The Pacific Blue Tang is also referred to as the Palette Surgeonfish, Hepatus Tang, Blue Surgeonfish, and Regal Tang. Like most tangs and surgeons, it is easy to recognize because of the oval body shape and bold markings. It has a deep blue color with a "painter's palette" marking on the body.
Pacific Blue Tang requires a 75 gallon or larger aquarium with a number of hiding places and plenty of room to swim. It is tolerant of other tangs, but can occasionally be aggressive towards other Blue Tangs. It is more susceptible to lateral line disease, fin erosion, ich and other skin parasites than many other fish. The Pacific Blue Tang feeds on algae and other vegetarian items.
Caution: This species has a scalpel-like, razor-sharp spines on their sides near the base of the tail. This gives them their common name "Surgeonfish." The spines can inflict a very painful wound.
Maximum Size: This species grows to 12 inches in length.
General Size: This Blue Tang is about eight to nine inches in length.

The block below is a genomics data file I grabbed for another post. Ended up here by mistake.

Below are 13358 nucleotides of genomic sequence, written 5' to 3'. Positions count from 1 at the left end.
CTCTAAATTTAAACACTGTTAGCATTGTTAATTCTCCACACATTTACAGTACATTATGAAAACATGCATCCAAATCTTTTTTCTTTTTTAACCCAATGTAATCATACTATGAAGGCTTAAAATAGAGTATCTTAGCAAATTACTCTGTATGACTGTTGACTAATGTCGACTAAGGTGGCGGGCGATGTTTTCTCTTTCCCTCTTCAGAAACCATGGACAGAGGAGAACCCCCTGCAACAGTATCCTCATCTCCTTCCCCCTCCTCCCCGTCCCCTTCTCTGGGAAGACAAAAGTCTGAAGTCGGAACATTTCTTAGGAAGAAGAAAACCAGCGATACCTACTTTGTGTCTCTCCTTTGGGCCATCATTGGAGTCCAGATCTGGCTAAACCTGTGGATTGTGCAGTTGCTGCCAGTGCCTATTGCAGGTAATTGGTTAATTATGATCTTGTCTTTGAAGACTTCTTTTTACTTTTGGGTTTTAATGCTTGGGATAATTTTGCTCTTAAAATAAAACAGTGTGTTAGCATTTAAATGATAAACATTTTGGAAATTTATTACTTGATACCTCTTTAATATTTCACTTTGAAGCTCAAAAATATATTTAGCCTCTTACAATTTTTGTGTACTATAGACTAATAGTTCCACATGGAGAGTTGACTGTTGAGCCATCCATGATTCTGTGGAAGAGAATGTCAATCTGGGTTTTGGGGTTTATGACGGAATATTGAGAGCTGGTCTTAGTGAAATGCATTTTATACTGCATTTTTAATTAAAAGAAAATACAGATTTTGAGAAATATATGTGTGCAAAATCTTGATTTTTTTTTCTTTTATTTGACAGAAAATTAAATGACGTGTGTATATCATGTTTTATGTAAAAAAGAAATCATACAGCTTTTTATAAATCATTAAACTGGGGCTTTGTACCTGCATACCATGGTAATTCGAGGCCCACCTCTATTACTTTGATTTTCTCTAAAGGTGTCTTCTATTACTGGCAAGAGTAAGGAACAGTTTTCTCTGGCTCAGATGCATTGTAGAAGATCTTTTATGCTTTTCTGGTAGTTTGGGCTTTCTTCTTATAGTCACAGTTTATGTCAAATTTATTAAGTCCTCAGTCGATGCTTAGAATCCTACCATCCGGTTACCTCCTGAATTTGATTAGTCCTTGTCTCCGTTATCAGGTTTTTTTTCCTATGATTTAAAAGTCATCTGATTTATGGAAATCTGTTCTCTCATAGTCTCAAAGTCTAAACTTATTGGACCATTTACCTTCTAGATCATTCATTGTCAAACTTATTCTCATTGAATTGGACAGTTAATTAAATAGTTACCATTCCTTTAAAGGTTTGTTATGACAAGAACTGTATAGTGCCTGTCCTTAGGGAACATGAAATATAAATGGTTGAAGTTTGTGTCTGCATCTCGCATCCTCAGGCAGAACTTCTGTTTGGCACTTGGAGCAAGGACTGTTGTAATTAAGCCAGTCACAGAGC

Minimum Tank Size Suggested: A 75 gallon or larger aquarium provides a good environment for these Blue Tang .
Tank Conditions: The Blue Tang should ideally be kept in temperatures between 72 and 78 degrees Fahrenheit. A pH value of 8.1 or 8.4, and a specific gravity of 1.020 to 1.025 should be maintained. When kept with invertebrates, the specific gravity range should be 1.020 to 1.025, for the invertebrate species. In a fish only aquarium, the specific gravity should fall between 1.020 and 1.023.
Habitat: The Blue Tang occurs in Hawaiian waters, but the distribution of this species extends from Hawaii southward to central Polynesia and westward through Micronesia and Melanesia, but it apparently does not extend to the Philippine Islands, the East Indies, and the Indian Ocean and indo-pacific region.
Feeding and Diet: The Blue Tang fish is a herbivore. Its main diet consists of marine algae, having an unusually long digestive tract to digest the plant matter they eat. They are constant feeders and in nature spend most of their day grazing. A habitat with algae growth is good for them, which in turn helps to keep the algae in an aquarium cropped and in check.